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2 Feb 2019

Guest Editorial: Combating poverty in Philadelphia – one student at a time

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February 2, 2019 Category: Local Posted by:

Written by Dr. Claudia Curry, director, 

Women’s Outreach and Advocacy Center 

Kimberly Daniel, director, KEYS program; 

Paula Umaña, director, Single Stop and Dr. Guy Generals, Community College of Philadelphia president

A simple way to understand the relationship between poverty and success is to consider Maslow’s hierarchy of needs. Too often, the basic needs represented by the bottom rungs of the hierarchy prevent individuals from climbing out of poverty. One illness or financial hardship can distract a motivated individual from a goal.

At Community College of Philadelphia (CCP), we offer two suggestions: streamline the regulations that fund the support services that students need, and find ways to make the services more transparent. The College has multiple programs to offset challenges confronted by students in poverty. Three noteworthy examples are: Single Stop, the Women’s Outreach and Advocacy Center and the Keystone Education Yields Success program (KEYS).

The Single Stop program at CCP helps students’ with unmet financial needs by connecting them to public benefits. Single Stop helps students navigate systems that can be intimidating while also helping them learn to manage their time between work, school, and family responsibilities. In addition to assisting students with applications and troubleshooting processes, Single Stop staff provide financial counseling and connect students with emergency funds for housing and food resources, textbook and transportation assistance, and overall support when dealing with financial hardships.

Single Stop partners with local non-profits to provide key services like free tax preparation services, healthcare enrollment assistance, immigration consultations, and legal aid. Since its inception in 2013, Single Stop at CCP has helped more than 11,000 students access over $22.5 million in benefits and tax refunds. The results have been astounding: significant increases in semester-to-semester persistence, course completion, and higher grade point averages.

Similarly, the Women’s Outreach and Advocacy Center provides specialized services to all students and provides a forum where women can convene as a community for advocacy, collaboration, research, and education. The center further helps students with the challenges related to homelessness, domestic and sexual violence, and welfare reform. One of the notable challenges they face is the lack of affordable quality childcare which impedes the student’s capacity to complete their academic goals. In September 2018, CCP received a four year Department of Education grant to provide childcare access to student-parents from low – income backgrounds. The CCAMPIS program (Child Care Access Means Parents in Schools) offers stipends that are payable to accredited and licensed child care providers.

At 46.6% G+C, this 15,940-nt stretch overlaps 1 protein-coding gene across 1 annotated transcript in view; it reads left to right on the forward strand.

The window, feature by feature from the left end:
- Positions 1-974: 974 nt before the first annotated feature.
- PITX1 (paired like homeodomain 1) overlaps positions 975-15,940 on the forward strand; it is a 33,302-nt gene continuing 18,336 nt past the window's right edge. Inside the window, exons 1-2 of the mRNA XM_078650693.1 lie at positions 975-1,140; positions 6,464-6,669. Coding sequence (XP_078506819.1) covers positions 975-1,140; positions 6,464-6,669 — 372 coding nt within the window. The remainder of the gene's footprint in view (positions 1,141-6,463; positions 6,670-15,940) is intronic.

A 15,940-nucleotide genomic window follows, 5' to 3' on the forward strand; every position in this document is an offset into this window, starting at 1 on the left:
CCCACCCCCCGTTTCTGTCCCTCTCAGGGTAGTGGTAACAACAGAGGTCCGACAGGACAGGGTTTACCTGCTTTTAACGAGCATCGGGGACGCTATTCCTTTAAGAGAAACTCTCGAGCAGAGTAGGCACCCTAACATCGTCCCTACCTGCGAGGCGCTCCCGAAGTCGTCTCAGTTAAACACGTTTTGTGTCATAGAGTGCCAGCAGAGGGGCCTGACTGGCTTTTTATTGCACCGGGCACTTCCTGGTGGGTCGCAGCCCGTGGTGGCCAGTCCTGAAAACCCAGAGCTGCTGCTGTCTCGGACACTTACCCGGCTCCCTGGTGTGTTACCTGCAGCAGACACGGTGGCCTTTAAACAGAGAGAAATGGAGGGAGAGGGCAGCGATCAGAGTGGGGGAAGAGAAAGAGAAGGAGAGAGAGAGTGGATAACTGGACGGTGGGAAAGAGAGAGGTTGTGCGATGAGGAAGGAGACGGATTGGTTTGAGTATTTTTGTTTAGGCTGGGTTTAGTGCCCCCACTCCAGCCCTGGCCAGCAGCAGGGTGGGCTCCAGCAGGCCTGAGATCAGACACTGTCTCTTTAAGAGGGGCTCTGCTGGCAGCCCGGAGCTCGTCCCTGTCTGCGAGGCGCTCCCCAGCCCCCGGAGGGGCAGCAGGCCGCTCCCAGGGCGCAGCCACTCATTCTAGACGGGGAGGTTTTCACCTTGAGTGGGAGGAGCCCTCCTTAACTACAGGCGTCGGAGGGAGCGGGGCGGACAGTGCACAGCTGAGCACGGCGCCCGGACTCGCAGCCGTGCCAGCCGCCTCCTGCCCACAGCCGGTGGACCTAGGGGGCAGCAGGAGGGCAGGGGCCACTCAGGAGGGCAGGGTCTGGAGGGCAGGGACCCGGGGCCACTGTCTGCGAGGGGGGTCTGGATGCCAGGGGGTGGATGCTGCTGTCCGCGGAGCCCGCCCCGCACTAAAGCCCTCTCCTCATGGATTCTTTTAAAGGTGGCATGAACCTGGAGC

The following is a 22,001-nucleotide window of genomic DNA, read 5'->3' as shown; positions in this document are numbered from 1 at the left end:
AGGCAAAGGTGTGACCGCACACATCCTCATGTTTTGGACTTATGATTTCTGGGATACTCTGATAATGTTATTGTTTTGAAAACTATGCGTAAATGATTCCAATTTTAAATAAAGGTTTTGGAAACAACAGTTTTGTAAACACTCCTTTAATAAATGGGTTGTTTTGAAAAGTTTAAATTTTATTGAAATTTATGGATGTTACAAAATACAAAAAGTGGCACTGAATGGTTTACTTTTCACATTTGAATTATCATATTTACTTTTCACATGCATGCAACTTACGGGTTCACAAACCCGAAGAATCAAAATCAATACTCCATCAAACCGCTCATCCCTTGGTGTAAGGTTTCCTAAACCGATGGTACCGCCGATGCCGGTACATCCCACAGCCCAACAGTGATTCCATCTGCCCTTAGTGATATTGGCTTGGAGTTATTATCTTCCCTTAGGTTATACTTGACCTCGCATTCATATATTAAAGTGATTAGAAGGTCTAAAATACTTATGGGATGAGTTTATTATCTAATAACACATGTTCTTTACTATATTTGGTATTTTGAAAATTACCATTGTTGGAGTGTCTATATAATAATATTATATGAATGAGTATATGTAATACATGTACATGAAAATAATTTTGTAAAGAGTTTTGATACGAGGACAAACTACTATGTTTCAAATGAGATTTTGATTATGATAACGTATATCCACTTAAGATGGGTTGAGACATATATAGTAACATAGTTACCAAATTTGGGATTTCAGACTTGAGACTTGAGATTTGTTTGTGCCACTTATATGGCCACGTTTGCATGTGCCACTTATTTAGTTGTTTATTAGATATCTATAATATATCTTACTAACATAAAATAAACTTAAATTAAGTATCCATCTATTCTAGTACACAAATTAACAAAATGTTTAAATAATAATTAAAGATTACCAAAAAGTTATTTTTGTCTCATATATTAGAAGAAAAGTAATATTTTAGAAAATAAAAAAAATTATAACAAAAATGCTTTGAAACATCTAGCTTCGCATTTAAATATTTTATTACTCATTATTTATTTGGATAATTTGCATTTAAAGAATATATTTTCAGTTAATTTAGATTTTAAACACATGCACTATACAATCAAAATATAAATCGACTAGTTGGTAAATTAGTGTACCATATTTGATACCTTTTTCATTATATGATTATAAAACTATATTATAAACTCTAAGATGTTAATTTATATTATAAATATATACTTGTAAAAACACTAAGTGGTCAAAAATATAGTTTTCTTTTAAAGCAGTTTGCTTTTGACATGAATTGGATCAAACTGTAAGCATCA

Without child care subsidies, student-parents struggle to enroll and remain in college. Our goal for the 2018 to 2022 CCAMPIS program is to enroll at least 40 eligible students annually, offer student success workshops, track progress, and retain at least 90 percent of students from semester to semester.

The KEYS program at CCP is a unique service that combines education with employment. The program is designed to afford individuals receiving TANF (Temporary Assistance for Needy Families) and SNAP (Supplemental Nutritional Assistance Program) benefits the opportunity to pursue college-level credentials. Those credentials are used as a springboard to employment with family- sustaining wages. In addition to food stamps and medical assistance, participants are eligible for financial allowances to assist in meeting the needs of student-parents. The allowances are for childcare, transportation, and book stipends; but also help pay for professional clothing, resources for employment and educational tools and supplies, certifications/licensing fees, and aid for criminal background reports. 

KEYS emphasizes collaboration with the entire college community. The program also collaborates with County Assistance officesand continues to forge partnerships with employers and service providers in the Philadelphia Region. Since its inception, the KEYS program has enrolled more than 11,000 students.

What makes these three programs effective is the proximity to and familiarity that the programs have with one another and the degree to which the professionals are able to cooperate and coordinate their services on behalf of students. A maze of external program regulations keeps students from being aware of available services or not knowledgeable enough to take advantage of the services and dollars. 

Community College of Philadelphia is committed to coordinating our efforts in and outside of our community to ensure that the city’s students receive the services they need to be successful students and, ultimately, successful employees.

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